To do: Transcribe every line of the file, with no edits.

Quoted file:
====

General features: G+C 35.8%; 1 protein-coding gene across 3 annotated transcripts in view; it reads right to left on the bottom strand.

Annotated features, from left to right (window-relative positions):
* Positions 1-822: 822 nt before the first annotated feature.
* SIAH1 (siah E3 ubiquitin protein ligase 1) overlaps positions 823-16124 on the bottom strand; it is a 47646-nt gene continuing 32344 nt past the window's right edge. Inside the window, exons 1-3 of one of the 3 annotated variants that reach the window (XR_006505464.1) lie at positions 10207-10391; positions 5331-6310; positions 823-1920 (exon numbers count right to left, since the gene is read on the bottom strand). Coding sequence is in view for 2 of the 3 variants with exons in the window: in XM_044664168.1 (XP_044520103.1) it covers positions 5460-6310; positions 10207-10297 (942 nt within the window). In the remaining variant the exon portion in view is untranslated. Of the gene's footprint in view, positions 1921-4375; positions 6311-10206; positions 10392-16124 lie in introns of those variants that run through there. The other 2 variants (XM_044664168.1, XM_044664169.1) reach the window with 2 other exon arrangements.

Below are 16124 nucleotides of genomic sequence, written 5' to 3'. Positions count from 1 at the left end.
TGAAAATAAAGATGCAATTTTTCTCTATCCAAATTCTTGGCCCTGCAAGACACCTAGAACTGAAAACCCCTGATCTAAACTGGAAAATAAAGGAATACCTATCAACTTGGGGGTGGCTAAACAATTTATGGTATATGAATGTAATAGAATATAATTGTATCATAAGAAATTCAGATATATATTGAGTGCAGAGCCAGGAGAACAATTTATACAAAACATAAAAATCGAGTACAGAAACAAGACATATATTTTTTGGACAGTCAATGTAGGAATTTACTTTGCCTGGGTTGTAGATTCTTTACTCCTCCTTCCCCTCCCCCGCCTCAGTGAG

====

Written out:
General features: G+C 35.8%; 1 protein-coding gene across 3 annotated transcripts in view; it reads right to left on the bottom strand.

Annotated features, from left to right (window-relative positions):
* Positions 1-822: 822 nt before the first annotated feature.
* SIAH1 (siah E3 ubiquitin protein ligase 1) overlaps positions 823-16124 on the bottom strand; it is a 47646-nt gene continuing 32344 nt past the window's right edge. Inside the window, exons 1-3 of one of the 3 annotated variants that reach the window (XR_006505464.1) lie at positions 10207-10391; positions 5331-6310; positions 823-1920 (exon numbers count right to left, since the gene is read on the bottom strand). Coding sequence is in view for 2 of the 3 variants with exons in the window: in XM_044664168.1 (XP_044520103.1) it covers positions 5460-6310; positions 10207-10297 (942 nt within the window). In the remaining variant the exon portion in view is untranslated. Of the gene's footprint in view, positions 1921-4375; positions 6311-10206; positions 10392-16124 lie in introns of those variants that run through there. The other 2 variants (XM_044664168.1, XM_044664169.1) reach the window with 2 other exon arrangements.

Below are 16124 nucleotides of genomic sequence, written 5' to 3'. Positions count from 1 at the left end.
TGAAAATAAAGATGCAATTTTTCTCTATCCAAATTCTTGGCCCTGCAAGACACCTAGAACTGAAAACCCCTGATCTAAACTGGAAAATAAAGGAATACCTATCAACTTGGGGGTGGCTAAACAATTTATGGTATATGAATGTAATAGAATATAATTGTATCATAAGAAATTCAGATATATATTGAGTGCAGAGCCAGGAGAACAATTTATACAAAACATAAAAATCGAGTACAGAAACAAGACATATATTTTTTGGACAGTCAATGTAGGAATTTACTTTGCCTGGGTTGTAGATTCTTTACTCCTCCTTCCCCTCCCCCGCCTCAGTGAG